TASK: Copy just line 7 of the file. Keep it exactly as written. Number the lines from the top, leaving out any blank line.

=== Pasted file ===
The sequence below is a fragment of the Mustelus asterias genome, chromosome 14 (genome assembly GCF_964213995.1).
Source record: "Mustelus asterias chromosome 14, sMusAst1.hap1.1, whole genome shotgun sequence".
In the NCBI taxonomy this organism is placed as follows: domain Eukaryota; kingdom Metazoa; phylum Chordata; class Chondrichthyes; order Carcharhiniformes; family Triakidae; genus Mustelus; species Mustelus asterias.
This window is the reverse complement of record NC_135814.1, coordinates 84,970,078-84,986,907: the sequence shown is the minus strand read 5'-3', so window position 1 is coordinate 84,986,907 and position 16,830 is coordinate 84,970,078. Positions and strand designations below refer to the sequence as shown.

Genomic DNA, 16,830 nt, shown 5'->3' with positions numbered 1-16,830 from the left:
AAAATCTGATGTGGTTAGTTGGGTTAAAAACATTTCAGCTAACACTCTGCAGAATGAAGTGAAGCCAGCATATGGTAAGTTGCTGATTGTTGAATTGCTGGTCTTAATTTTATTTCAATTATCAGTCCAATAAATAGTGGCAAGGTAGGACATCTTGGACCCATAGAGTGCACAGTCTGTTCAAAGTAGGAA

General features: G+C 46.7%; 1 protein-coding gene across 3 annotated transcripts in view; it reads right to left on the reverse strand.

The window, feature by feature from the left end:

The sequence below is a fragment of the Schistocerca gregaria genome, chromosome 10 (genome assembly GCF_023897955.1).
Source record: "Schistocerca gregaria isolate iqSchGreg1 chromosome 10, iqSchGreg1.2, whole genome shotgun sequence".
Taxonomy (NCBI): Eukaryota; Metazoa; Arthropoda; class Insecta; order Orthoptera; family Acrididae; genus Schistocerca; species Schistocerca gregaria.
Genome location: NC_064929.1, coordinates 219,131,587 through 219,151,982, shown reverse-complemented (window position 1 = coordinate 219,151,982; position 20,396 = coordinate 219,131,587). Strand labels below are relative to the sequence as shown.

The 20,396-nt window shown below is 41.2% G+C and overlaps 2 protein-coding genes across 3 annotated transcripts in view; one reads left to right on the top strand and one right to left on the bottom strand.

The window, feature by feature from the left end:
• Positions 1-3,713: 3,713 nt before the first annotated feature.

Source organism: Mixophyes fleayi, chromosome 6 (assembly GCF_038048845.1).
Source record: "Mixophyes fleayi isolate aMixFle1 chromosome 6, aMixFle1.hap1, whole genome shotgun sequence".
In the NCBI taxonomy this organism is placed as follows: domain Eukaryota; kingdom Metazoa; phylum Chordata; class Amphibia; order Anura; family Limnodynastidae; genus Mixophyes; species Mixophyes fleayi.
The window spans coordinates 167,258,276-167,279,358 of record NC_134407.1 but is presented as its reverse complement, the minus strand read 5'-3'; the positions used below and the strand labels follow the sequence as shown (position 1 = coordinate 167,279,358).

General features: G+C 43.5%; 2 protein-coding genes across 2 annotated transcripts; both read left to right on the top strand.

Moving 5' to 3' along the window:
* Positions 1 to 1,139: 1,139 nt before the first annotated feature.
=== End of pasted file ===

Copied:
General features: G+C 46.7%; 1 protein-coding gene across 3 annotated transcripts in view; it reads right to left on the reverse strand.